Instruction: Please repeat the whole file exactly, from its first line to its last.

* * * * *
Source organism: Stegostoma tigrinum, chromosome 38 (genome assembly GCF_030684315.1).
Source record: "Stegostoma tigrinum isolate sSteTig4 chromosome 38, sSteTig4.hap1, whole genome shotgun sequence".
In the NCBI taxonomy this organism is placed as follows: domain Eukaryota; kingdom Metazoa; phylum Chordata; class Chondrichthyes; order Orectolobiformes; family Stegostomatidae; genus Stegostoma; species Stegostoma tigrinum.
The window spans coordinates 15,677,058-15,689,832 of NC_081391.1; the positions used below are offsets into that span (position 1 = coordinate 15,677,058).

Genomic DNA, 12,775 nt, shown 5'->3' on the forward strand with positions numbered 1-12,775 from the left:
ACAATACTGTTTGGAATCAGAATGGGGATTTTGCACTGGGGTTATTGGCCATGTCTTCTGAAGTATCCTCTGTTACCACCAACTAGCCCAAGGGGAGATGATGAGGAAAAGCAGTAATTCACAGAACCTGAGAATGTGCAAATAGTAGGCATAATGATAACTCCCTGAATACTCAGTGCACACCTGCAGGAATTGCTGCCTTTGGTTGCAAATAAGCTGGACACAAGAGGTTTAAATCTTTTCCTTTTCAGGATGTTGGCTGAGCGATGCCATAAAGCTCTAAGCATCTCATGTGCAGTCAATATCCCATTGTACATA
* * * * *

Source organism: Stegostoma tigrinum, chromosome 38 (genome assembly GCF_030684315.1).
Source record: "Stegostoma tigrinum isolate sSteTig4 chromosome 38, sSteTig4.hap1, whole genome shotgun sequence".
In the NCBI taxonomy this organism is placed as follows: domain Eukaryota; kingdom Metazoa; phylum Chordata; class Chondrichthyes; order Orectolobiformes; family Stegostomatidae; genus Stegostoma; species Stegostoma tigrinum.
The window spans coordinates 15,677,058-15,689,832 of NC_081391.1; the positions used below are offsets into that span (position 1 = coordinate 15,677,058).

Genomic DNA, 12,775 nt, shown 5'->3' on the forward strand with positions numbered 1-12,775 from the left:
ACAATACTGTTTGGAATCAGAATGGGGATTTTGCACTGGGGTTATTGGCCATGTCTTCTGAAGTATCCTCTGTTACCACCAACTAGCCCAAGGGGAGATGATGAGGAAAAGCAGTAATTCACAGAACCTGAGAATGTGCAAATAGTAGGCATAATGATAACTCCCTGAATACTCAGTGCACACCTGCAGGAATTGCTGCCTTTGGTTGCAAATAAGCTGGACACAAGAGGTTTAAATCTTTTCCTTTTCAGGATGTTGGCTGAGCGATGCCATAAAGCTCTAAGCATCTCATGTGCAGTCAATATCCCATTGTACATA